Bumble bees of North America An identification guide

Paul Williams

Book - 2014

This guide allows amateur and professional naturalists to identify all 46 bumble bee species found north of Mexico and to understand their ecology and changing geographic distributions.

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Princeton, New Jersey : Princeton University Press c2014.
Main Author
Paul Williams (author)
Other Authors
Robbin W. Thorp, 1933- (-), Leif Richardson, Sheila Colla
Physical Description
208 pages : color illustrations, color maps ; 23 cm
Includes bibliographical references (page 203) and index.
  • Introduction
  • Observing Bumble Bees
  • Attracting Bumble Bees
  • Bumble Bee Forage Guide by Ecoregion
  • Maps and Seasonal Activity
  • Bumble Bee Decline and Conservation
  • Threats to Bumble Bees
  • Natural Enemies
  • Mimicry
  • Distinguishing Bumble Bees from Other Insects
  • Bumble Bee Names and Classification
  • How to Use This Book to Identify Bumble Bee Species
  • Species Accounts
  • Square- Or Long-Cheeked Bees with a Rounded Angle on the Midleg
  • Bombus vosnesenskii
  • Bombus caliginosus
  • Bombus vandykei
  • Bombus impatiens
  • Bombus bimaculatus
  • Bombus perplexus
  • Bombus vagans
  • Bombus sandersoni
  • Bombus jonellus
  • Bombus frigidus
  • Bombus mixtus
  • Bombus ternarius
  • Bombus huntii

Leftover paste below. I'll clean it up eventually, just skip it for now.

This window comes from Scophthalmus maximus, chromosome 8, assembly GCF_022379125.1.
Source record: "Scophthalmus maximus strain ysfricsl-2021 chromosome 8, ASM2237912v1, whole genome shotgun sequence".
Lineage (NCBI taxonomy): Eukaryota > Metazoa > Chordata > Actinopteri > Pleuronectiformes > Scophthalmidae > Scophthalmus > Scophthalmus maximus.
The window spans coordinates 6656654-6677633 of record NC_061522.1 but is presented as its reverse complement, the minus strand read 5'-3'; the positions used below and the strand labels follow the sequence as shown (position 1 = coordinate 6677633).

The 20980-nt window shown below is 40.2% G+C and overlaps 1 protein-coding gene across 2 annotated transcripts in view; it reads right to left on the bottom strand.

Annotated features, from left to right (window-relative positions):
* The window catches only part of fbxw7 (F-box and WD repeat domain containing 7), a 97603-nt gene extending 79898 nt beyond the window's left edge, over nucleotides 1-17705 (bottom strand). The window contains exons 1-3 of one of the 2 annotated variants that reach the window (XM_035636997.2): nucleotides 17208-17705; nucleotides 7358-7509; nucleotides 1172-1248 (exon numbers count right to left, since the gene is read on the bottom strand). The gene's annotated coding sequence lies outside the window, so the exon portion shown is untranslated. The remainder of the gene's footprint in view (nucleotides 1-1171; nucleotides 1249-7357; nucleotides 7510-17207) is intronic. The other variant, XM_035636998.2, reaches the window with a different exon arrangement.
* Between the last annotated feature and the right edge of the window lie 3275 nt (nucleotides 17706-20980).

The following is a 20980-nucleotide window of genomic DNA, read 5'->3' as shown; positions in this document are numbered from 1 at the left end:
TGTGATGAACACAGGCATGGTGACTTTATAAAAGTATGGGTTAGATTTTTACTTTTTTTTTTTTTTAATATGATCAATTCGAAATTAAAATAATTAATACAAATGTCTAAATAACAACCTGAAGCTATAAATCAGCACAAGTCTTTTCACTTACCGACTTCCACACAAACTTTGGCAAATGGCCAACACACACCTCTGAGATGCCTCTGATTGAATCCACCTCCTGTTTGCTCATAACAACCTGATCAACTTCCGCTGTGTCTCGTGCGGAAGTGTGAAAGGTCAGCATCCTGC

• Bombus sylvicola
  • Bombus melanopygus
  • Bombus bifarius
  • Bombus centralis
  • Bombus flavifrons
  • Bombus sitkensis
  • Bombus polaris
  • Bombus balteatus
  • Bombus neoboreus
  • Bombus hyperboreus
  • Short-Cheeked Bees with a Rounded Angle on the Midleg
  • Bombus terricola
  • Bombus occidentalis
  • Bombus cryptarum
  • Bombus franklini
  • Bombus affinis
  • Bombus griseocollis
  • Bombus morrisoni
  • Bombus fraternus
  • Bombus crotchii
  • Bombus rufocinctus
  • Medium- or Long-Cheeked Bees with a Sharp Angle on the Midleg
  • Bombus fervidus
  • Bombus borealis
  • Bombus distinguendus
  • Bombus appositus
  • Bombus pensylvanicus
  • Bombus auricomus
  • Bombus nevadensis
  • Hindleg (Tibia) with the Outer Surface Uniformly Convex and Densely Hairy (Cuckoo Bumble Bees, No Workers)
  • Bombus citrinus
  • Bombus variabilis
  • Bombus insularis
  • Bombus bohemicus
  • Bombus suckleyi
  • Bombus flavidus
  • Identification Keys to Female and Male Bumble Bees, with Photos
  • Glossary
  • Additional Resources
  • Acknowledgments
  • Photo Credits
  • Index
Review by Choice Review